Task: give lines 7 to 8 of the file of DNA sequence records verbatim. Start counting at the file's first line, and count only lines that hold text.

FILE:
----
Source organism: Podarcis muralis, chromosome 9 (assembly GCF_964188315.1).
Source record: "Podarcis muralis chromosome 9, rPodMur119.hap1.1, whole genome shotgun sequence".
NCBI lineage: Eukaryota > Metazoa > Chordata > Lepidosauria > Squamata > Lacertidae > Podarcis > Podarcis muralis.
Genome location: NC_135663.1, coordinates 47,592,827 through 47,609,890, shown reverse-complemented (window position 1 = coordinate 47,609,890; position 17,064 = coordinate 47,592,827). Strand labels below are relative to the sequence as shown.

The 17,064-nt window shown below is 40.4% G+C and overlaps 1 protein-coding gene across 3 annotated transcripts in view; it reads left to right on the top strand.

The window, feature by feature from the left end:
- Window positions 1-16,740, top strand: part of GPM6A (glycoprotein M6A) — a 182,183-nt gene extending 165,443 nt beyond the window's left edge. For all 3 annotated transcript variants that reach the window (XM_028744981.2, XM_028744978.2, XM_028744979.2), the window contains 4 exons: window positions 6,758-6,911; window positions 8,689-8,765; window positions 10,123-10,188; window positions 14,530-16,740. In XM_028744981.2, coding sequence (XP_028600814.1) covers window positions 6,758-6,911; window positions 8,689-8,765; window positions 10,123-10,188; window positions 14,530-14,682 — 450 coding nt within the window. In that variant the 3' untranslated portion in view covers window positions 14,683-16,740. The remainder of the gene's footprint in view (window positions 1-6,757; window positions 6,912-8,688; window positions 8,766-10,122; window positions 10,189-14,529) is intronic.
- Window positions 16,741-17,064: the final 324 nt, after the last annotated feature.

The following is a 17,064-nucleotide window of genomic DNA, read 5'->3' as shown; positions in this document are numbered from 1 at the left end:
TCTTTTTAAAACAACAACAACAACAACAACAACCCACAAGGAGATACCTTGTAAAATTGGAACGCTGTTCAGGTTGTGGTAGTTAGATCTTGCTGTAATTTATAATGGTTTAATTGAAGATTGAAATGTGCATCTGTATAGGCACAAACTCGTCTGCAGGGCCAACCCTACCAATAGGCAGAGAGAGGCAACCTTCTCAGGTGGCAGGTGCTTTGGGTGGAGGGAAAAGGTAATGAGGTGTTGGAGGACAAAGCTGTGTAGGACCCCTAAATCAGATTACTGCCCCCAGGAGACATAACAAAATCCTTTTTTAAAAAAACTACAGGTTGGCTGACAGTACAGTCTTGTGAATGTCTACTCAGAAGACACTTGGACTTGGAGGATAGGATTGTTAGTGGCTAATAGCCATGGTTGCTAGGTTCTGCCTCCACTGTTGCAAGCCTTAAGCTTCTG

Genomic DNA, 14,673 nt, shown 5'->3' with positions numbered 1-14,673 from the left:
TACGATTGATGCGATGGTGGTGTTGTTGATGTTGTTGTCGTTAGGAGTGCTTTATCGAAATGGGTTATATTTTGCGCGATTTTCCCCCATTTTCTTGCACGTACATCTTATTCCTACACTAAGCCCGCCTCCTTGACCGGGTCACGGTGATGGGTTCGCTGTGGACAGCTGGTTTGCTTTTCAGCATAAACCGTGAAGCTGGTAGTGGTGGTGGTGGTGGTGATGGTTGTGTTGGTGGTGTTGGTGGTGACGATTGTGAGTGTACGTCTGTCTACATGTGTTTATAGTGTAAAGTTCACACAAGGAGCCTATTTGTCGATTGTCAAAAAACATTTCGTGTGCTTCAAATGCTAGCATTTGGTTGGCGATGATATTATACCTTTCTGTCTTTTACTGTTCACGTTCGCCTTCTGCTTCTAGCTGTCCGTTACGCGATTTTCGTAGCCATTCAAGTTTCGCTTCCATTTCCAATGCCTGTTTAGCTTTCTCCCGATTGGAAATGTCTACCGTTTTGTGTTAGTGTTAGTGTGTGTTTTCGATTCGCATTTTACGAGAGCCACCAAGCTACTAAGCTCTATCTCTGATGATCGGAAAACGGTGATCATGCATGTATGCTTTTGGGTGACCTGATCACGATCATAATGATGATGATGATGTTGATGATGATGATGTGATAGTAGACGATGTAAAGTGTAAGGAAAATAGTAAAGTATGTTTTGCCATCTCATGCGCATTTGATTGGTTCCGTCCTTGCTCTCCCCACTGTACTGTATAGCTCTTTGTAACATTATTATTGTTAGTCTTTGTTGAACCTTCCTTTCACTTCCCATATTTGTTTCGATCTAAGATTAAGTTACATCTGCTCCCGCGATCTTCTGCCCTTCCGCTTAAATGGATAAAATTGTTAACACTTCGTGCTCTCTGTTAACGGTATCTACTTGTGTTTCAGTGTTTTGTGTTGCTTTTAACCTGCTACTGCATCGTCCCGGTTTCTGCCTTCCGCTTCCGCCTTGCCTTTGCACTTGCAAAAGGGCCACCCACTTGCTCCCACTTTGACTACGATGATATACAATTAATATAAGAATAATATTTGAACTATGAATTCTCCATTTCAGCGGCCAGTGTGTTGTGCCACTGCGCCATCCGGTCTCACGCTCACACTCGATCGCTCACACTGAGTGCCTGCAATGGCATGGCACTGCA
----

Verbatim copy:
- Window positions 1-16,740, top strand: part of GPM6A (glycoprotein M6A) — a 182,183-nt gene extending 165,443 nt beyond the window's left edge. For all 3 annotated transcript variants that reach the window (XM_028744981.2, XM_028744978.2, XM_028744979.2), the window contains 4 exons: window positions 6,758-6,911; window positions 8,689-8,765; window positions 10,123-10,188; window positions 14,530-16,740. In XM_028744981.2, coding sequence (XP_028600814.1) covers window positions 6,758-6,911; window positions 8,689-8,765; window positions 10,123-10,188; window positions 14,530-14,682 — 450 coding nt within the window. In that variant the 3' untranslated portion in view covers window positions 14,683-16,740. The remainder of the gene's footprint in view (window positions 1-6,757; window positions 6,912-8,688; window positions 8,766-10,122; window positions 10,189-14,529) is intronic.
- Window positions 16,741-17,064: the final 324 nt, after the last annotated feature.